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Worship of Yemoja/Yemanjá, Afro-Brazilian Sea Goddess, Takes Center Stage at Rio de Janeiro’s New Year Celebration


At Copacabana Beach in Rio de Janeiro, a significant gathering occurred as devotees came together to honor Yemoja/Yemanjá, the Great Mother of the Sea.

This event is deeply rooted in the religious traditions of the African diaspora in Brazil, particularly in the Afro-Brazilian Candomble and Umbanda faiths.

These syncretic religions, which blend West and Central African, Indigenous American, and Portuguese colonial influences, pay homage to Yemoja/Yemanjá as a central deity.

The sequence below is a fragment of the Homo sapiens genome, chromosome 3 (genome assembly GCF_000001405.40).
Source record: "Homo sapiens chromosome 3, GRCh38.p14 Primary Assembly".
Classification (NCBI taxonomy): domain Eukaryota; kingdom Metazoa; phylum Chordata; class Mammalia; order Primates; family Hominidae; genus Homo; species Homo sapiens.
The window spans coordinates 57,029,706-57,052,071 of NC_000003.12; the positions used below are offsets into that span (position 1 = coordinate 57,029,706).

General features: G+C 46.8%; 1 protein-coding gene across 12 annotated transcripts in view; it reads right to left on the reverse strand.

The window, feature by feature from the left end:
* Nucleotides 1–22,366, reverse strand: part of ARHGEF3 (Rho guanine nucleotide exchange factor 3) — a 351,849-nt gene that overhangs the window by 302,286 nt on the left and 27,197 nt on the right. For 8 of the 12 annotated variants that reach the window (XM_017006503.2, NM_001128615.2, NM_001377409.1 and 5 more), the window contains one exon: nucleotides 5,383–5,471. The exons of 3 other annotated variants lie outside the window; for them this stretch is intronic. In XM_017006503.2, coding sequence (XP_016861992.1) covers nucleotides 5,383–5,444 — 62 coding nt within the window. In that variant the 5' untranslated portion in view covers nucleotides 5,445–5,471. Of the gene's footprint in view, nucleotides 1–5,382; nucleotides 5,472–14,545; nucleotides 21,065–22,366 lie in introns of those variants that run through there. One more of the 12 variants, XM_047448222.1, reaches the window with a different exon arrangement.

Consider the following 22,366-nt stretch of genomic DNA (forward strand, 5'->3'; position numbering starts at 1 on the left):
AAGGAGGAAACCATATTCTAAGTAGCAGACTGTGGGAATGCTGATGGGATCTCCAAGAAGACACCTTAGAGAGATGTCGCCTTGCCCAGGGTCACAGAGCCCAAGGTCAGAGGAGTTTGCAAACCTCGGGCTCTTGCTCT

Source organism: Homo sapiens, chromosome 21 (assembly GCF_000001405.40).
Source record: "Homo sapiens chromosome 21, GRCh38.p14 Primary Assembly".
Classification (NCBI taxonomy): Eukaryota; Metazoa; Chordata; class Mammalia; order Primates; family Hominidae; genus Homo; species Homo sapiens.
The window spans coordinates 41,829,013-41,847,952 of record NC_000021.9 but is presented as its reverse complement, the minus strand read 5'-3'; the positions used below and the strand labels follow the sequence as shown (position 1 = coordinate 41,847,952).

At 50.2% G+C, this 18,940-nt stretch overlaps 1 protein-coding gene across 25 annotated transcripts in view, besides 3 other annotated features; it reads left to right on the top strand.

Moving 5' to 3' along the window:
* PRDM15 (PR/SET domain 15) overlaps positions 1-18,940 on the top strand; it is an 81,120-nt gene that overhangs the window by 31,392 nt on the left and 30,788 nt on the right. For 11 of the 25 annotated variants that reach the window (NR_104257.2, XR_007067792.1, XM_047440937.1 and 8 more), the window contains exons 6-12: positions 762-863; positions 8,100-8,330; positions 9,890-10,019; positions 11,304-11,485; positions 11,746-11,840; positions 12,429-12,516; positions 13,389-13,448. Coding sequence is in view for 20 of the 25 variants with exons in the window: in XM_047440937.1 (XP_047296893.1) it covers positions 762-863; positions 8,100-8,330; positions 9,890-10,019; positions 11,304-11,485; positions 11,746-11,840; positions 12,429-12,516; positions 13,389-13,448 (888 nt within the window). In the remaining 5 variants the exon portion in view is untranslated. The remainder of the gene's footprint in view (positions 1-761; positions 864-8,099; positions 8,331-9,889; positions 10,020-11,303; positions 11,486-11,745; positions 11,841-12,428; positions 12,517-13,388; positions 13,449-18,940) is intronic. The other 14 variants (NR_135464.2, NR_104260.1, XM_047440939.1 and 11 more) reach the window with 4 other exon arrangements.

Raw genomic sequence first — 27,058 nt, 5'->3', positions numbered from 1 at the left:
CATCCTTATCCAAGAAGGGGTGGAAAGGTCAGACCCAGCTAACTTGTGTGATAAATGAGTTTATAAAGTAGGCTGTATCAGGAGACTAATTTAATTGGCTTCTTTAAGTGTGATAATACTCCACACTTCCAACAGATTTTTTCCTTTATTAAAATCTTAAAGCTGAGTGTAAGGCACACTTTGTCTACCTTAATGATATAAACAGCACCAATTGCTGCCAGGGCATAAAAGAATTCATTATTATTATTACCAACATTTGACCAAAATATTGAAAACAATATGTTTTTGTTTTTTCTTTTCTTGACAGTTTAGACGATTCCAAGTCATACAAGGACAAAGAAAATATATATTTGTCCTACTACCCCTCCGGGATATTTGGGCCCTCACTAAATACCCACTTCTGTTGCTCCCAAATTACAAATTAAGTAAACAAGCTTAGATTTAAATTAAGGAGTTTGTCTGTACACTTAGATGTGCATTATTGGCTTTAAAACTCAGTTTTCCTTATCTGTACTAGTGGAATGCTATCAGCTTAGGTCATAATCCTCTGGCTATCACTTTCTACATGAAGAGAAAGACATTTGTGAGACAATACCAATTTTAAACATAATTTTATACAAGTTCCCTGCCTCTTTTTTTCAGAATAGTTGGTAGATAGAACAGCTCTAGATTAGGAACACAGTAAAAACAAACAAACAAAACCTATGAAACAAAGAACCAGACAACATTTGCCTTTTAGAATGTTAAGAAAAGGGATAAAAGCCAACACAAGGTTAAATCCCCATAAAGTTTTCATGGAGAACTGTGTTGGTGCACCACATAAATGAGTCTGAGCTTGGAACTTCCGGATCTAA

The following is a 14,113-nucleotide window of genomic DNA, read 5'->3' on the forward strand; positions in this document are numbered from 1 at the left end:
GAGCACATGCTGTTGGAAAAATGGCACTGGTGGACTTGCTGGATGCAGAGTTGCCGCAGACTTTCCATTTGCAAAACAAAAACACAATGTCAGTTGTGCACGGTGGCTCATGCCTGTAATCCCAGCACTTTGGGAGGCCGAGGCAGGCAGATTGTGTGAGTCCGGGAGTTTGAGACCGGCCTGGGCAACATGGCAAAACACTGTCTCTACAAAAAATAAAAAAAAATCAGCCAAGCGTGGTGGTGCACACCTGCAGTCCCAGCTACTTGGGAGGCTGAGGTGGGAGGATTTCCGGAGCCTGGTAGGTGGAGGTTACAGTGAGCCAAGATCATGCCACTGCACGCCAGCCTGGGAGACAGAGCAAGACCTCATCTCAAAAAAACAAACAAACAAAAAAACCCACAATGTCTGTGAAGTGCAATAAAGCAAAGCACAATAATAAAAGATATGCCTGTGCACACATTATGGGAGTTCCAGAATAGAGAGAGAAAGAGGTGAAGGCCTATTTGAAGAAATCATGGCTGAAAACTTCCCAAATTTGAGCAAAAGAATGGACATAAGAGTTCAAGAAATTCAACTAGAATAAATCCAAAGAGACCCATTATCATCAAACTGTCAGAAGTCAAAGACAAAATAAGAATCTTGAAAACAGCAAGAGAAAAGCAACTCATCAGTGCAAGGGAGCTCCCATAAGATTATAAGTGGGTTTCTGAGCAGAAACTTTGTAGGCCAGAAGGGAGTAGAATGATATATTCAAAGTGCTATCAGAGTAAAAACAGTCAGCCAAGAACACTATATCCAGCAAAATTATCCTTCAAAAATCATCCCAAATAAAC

Helio Sillman, the festival’s organizer, expressed his gratitude for past blessings and sought good health, prosperity, and various other blessings for the year 2024.

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Yemoja/Yemanjá Festival in Brazil

The Yemoja/Yemanjá Festival, a traditional New Year tribute held on December 29, featured vibrant celebrations with singing, drumming, and dancing, attracting a large crowd of worshippers.

Participants, often dressed in white, paid their respects to the sea goddess through prayers and offerings left on the beach sands, including flowers, candles, fruits, perfume, and beverages, some of which were sent out to sea on small boats.

The festival not only celebrates the deity but also serves as a poignant reminder of the transatlantic slave trade’s impact on Brazil, a major destination for enslaved Africans.

This historical context adds a layer of depth and significance to the ceremonies, highlighting the enduring influence of African cultures in Brazil and the resilience of these hybridized religious traditions.


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